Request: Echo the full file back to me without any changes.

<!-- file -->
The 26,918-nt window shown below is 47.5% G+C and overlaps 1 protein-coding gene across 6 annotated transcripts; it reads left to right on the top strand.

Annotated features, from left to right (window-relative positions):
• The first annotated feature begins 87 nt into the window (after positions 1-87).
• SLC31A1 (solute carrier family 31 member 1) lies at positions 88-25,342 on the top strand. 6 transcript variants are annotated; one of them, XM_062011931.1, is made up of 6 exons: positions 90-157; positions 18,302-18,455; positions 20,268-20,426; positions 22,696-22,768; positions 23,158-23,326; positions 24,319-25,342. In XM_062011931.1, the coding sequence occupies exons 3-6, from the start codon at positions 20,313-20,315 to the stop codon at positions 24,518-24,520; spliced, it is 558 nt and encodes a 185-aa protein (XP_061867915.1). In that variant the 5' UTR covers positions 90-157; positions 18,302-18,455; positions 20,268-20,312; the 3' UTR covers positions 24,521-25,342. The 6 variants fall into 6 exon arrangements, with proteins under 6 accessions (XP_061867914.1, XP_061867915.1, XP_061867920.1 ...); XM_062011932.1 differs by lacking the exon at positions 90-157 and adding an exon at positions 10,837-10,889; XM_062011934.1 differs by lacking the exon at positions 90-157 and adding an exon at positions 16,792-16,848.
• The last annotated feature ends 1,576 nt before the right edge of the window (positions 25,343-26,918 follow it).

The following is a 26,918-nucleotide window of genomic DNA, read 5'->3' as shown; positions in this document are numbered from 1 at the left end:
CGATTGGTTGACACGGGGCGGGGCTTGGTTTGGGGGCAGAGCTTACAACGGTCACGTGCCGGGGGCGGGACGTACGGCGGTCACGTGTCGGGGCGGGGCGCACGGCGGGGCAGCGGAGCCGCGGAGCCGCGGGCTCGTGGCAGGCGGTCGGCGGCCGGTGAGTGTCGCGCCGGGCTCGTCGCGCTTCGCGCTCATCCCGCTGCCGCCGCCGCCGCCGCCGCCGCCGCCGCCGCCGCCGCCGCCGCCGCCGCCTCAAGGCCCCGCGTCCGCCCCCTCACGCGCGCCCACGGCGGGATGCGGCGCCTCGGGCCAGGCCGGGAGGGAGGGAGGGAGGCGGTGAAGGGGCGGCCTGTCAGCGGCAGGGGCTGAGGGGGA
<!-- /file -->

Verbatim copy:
The 26,918-nt window shown below is 47.5% G+C and overlaps 1 protein-coding gene across 6 annotated transcripts; it reads left to right on the top strand.

Annotated features, from left to right (window-relative positions):
• The first annotated feature begins 87 nt into the window (after positions 1-87).
• SLC31A1 (solute carrier family 31 member 1) lies at positions 88-25,342 on the top strand. 6 transcript variants are annotated; one of them, XM_062011931.1, is made up of 6 exons: positions 90-157; positions 18,302-18,455; positions 20,268-20,426; positions 22,696-22,768; positions 23,158-23,326; positions 24,319-25,342. In XM_062011931.1, the coding sequence occupies exons 3-6, from the start codon at positions 20,313-20,315 to the stop codon at positions 24,518-24,520; spliced, it is 558 nt and encodes a 185-aa protein (XP_061867915.1). In that variant the 5' UTR covers positions 90-157; positions 18,302-18,455; positions 20,268-20,312; the 3' UTR covers positions 24,521-25,342. The 6 variants fall into 6 exon arrangements, with proteins under 6 accessions (XP_061867914.1, XP_061867915.1, XP_061867920.1 ...); XM_062011932.1 differs by lacking the exon at positions 90-157 and adding an exon at positions 10,837-10,889; XM_062011934.1 differs by lacking the exon at positions 90-157 and adding an exon at positions 16,792-16,848.
• The last annotated feature ends 1,576 nt before the right edge of the window (positions 25,343-26,918 follow it).

The following is a 26,918-nucleotide window of genomic DNA, read 5'->3' as shown; positions in this document are numbered from 1 at the left end:
CGATTGGTTGACACGGGGCGGGGCTTGGTTTGGGGGCAGAGCTTACAACGGTCACGTGCCGGGGGCGGGACGTACGGCGGTCACGTGTCGGGGCGGGGCGCACGGCGGGGCAGCGGAGCCGCGGAGCCGCGGGCTCGTGGCAGGCGGTCGGCGGCCGGTGAGTGTCGCGCCGGGCTCGTCGCGCTTCGCGCTCATCCCGCTGCCGCCGCCGCCGCCGCCGCCGCCGCCGCCGCCGCCGCCGCCGCCGCCGCCTCAAGGCCCCGCGTCCGCCCCCTCACGCGCGCCCACGGCGGGATGCGGCGCCTCGGGCCAGGCCGGGAGGGAGGGAGGGAGGCGGTGAAGGGGCGGCCTGTCAGCGGCAGGGGCTGAGGGGGA